I have the amazing pleasure of riding the Rocky Mountains this week. I spent two summer living here, the year before the flood and the year after the flood. Last year, Alan and I spent a week in Colorado camping and riding, and it was Finn’s first time in the mountains. I wrote about that in this blog. Following our week in the mountains, Finn experienced a week at the Big Piney in Missouri in October. That ended his trail training last year.
Because we had such a cold, wet spring, the horses enjoyed an extended winter vacation. Over the past couple of months, I have worked hard to get the boys in decent condition for some serious riding. That conditioning has included trail time, round pen time, arena time and a couple of lessons. In multiple scenarios, Finn has exhibited some serious resistance to having to work for a living! During both lessons he tantrumed when he thought we were done riding and I made him go to work again.
Our first mountain ride was a mere 5 miles. He’d had several days off, notwithstanding a nearly 700 mile trailer ride. The second one was 9 miles. We had barely crossed the trailhead threshold when he did an abrupt about-face! “No thanks, not feeling like climbing a mountain today!” He pulled that routine several more times during the day. Of course, none of those incidents were on the way back… only as we headed out. He has done great in terms of negotiating rocks and handling the trail. He’s apparently just allergic to work! At one point, I applied my popper to his posterior, received a recalcitrant buck in response, but managed to convince him to head the proper direction.
Kadeen and Alan had no such arguments. Kadeen does kick in to Turbo Drive when we’re heading home, and he prefers to lead. At one point, Alan led Kadeen when Alan’s knees needed a break. On the other hand, Finn is most happy to follow! Several times when Finn went into reverse, he’d regroup and follow Kadeen. As we headed home, Finn was less opposed to being in front… his goals had changed!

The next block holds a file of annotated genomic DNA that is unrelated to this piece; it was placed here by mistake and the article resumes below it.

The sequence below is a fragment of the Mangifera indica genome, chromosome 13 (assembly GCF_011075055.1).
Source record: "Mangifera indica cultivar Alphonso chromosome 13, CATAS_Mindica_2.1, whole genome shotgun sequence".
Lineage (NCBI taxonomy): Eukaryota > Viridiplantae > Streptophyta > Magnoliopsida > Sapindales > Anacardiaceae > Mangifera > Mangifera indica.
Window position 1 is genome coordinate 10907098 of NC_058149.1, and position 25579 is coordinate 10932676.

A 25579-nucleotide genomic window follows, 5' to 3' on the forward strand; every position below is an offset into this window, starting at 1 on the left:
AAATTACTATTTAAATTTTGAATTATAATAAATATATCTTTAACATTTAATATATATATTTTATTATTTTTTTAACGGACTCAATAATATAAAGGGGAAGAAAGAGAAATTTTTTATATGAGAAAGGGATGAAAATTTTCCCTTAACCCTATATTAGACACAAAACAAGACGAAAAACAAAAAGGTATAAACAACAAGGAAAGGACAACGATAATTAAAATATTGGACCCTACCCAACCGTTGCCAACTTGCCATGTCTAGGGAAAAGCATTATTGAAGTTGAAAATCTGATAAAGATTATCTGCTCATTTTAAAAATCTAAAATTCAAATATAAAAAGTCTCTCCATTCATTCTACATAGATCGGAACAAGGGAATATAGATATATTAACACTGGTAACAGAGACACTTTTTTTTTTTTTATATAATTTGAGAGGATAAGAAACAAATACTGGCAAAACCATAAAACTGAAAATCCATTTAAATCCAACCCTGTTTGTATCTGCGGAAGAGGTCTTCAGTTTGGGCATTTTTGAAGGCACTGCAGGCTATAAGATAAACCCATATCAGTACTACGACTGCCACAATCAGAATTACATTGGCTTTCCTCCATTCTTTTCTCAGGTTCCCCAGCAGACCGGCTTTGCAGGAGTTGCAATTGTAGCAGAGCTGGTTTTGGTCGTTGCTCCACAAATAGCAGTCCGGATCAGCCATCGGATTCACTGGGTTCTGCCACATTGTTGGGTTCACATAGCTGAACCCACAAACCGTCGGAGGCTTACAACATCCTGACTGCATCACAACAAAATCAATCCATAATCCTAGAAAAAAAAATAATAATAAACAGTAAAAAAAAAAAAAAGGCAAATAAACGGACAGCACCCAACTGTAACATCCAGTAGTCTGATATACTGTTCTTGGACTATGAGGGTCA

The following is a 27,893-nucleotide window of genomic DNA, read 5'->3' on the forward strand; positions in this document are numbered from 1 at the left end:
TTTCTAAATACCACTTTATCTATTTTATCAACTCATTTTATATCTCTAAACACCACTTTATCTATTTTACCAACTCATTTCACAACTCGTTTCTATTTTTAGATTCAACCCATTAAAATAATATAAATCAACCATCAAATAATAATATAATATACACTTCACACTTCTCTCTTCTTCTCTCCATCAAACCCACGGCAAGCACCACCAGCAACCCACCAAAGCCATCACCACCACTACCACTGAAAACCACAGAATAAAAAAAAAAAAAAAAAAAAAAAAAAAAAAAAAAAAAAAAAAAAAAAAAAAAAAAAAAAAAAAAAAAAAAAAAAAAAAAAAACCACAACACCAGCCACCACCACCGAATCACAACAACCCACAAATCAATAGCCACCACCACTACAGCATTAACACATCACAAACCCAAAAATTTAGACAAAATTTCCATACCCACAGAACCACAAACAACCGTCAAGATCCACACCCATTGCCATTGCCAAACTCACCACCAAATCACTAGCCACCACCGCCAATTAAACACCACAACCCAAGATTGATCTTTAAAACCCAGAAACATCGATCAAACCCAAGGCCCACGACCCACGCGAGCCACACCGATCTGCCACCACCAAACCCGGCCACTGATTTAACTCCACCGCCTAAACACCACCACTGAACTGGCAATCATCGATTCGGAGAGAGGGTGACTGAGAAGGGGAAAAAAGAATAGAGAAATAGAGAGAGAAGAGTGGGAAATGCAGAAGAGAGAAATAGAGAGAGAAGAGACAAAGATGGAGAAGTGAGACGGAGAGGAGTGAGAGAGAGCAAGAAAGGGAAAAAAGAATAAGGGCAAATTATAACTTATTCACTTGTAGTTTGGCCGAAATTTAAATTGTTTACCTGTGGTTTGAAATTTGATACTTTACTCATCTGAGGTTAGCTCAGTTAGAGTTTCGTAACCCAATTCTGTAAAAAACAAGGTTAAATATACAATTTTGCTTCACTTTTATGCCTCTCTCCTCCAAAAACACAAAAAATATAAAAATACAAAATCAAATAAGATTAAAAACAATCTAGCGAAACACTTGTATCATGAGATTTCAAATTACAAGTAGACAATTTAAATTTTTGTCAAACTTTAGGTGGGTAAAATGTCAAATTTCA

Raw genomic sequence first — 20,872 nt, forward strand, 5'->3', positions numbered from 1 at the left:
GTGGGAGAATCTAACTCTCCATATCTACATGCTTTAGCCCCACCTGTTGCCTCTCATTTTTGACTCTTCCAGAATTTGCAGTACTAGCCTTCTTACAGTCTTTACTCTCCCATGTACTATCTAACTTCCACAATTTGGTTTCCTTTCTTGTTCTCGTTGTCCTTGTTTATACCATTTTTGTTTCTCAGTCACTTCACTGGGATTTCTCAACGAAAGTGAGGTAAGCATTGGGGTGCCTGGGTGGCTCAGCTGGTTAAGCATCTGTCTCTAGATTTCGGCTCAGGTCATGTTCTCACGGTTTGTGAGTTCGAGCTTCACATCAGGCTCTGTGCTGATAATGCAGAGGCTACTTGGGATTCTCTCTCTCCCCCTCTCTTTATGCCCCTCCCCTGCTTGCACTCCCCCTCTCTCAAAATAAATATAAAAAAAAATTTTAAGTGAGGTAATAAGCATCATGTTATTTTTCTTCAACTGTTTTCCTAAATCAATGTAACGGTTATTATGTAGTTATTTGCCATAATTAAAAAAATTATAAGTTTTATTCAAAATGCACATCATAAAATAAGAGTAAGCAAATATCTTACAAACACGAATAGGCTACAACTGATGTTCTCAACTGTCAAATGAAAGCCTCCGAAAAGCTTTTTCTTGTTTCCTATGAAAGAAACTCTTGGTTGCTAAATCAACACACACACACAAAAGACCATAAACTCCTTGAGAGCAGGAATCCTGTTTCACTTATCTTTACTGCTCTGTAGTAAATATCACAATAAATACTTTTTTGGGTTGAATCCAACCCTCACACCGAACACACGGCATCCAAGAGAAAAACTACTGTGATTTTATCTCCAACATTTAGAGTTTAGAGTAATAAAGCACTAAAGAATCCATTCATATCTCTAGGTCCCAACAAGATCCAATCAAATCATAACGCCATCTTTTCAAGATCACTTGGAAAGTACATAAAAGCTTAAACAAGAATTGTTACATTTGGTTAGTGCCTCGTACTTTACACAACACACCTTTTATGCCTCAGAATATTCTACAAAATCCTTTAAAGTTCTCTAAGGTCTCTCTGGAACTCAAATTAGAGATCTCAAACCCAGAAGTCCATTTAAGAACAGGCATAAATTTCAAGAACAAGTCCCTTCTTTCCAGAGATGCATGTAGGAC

The meadow we visited used to house many homesteaders. It is a destination I have hiked many, many times from childhood on. I only started riding my horses to the meadow the first summer I lived in Estes Park. Sadly, I have watched the homesteads disintegrate over the years. Between the wind, the winter and the flood, the rustic cabins have suffered.
One of the rides I hope to do this week will involve wooden bridges over loud, rushing water! Kadeen has done those bridges countless times. I am not certain what Finn will do, as we did not encounter those last year. In fact, Alan and I decided to order Hit-Air vests before our trip this week. The dang things are expensive, but it seemed like a smart move. On our first ride this week, we ended up on a trail that got fairly challenging fairly fast. The horses did great negotiating the trail (we turned around quickly and retraced our steps) but it was a dicey start to our week. I was grateful for the vest. Clearly, I hope never to need it, but I love the way my life is unfolding right now and I’d like to stay healthy!
The idea for creating Emergency Identification tags for the horses, and Medical Alert tags for the riders, was borne out of my two summers of riding in Rocky Mountain National Park. I encountered challenging trails, unpredictable weather, and the occasional rubber-necking tourist. I carried a Garmin GPS model that had walkie-talkie features that allowed me to connect to the Park Ranger frequency if necessary. Still, I had no identifying information on me or my horse during those two years. Should something really horrible happen, like my head meeting a rock, hopefully my helmet, Hit-Air vest, and medical information will enable me to ride another day!